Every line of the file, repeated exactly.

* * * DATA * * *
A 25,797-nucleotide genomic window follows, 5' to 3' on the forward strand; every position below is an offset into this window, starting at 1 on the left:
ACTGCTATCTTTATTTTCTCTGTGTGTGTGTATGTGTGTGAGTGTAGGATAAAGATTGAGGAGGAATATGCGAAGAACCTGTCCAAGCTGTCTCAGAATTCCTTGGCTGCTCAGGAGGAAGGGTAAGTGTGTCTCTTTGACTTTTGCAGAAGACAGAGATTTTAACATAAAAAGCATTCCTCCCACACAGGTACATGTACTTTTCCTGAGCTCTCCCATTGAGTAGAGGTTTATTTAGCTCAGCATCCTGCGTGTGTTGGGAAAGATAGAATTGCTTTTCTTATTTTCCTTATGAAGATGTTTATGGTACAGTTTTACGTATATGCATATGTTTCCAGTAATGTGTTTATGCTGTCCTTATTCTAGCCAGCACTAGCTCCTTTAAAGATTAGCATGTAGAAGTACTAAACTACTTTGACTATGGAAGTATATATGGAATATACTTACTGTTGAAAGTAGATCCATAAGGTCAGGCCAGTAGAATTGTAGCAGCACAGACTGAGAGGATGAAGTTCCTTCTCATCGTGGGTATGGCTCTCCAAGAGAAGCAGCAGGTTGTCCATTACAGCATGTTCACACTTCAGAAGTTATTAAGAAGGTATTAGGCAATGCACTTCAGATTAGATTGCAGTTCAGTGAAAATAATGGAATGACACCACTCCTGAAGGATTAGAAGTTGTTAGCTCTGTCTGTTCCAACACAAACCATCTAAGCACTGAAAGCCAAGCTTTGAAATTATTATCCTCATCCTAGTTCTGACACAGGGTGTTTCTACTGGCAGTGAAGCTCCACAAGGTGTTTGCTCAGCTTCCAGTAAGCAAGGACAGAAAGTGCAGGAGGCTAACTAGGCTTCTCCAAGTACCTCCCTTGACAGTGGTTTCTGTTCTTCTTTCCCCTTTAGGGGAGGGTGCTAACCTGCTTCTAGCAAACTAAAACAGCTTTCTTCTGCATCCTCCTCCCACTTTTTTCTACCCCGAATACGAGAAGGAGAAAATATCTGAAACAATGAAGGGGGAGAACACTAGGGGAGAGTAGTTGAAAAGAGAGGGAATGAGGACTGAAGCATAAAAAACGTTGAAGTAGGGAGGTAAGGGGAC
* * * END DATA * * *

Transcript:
A 25,797-nucleotide genomic window follows, 5' to 3' on the forward strand; every position below is an offset into this window, starting at 1 on the left:
ACTGCTATCTTTATTTTCTCTGTGTGTGTGTATGTGTGTGAGTGTAGGATAAAGATTGAGGAGGAATATGCGAAGAACCTGTCCAAGCTGTCTCAGAATTCCTTGGCTGCTCAGGAGGAAGGGTAAGTGTGTCTCTTTGACTTTTGCAGAAGACAGAGATTTTAACATAAAAAGCATTCCTCCCACACAGGTACATGTACTTTTCCTGAGCTCTCCCATTGAGTAGAGGTTTATTTAGCTCAGCATCCTGCGTGTGTTGGGAAAGATAGAATTGCTTTTCTTATTTTCCTTATGAAGATGTTTATGGTACAGTTTTACGTATATGCATATGTTTCCAGTAATGTGTTTATGCTGTCCTTATTCTAGCCAGCACTAGCTCCTTTAAAGATTAGCATGTAGAAGTACTAAACTACTTTGACTATGGAAGTATATATGGAATATACTTACTGTTGAAAGTAGATCCATAAGGTCAGGCCAGTAGAATTGTAGCAGCACAGACTGAGAGGATGAAGTTCCTTCTCATCGTGGGTATGGCTCTCCAAGAGAAGCAGCAGGTTGTCCATTACAGCATGTTCACACTTCAGAAGTTATTAAGAAGGTATTAGGCAATGCACTTCAGATTAGATTGCAGTTCAGTGAAAATAATGGAATGACACCACTCCTGAAGGATTAGAAGTTGTTAGCTCTGTCTGTTCCAACACAAACCATCTAAGCACTGAAAGCCAAGCTTTGAAATTATTATCCTCATCCTAGTTCTGACACAGGGTGTTTCTACTGGCAGTGAAGCTCCACAAGGTGTTTGCTCAGCTTCCAGTAAGCAAGGACAGAAAGTGCAGGAGGCTAACTAGGCTTCTCCAAGTACCTCCCTTGACAGTGGTTTCTGTTCTTCTTTCCCCTTTAGGGGAGGGTGCTAACCTGCTTCTAGCAAACTAAAACAGCTTTCTTCTGCATCCTCCTCCCACTTTTTTCTACCCCGAATACGAGAAGGAGAAAATATCTGAAACAATGAAGGGGGAGAACACTAGGGGAGAGTAGTTGAAAAGAGAGGGAATGAGGACTGAAGCATAAAAAACGTTGAAGTAGGGAGGTAAGGGGAC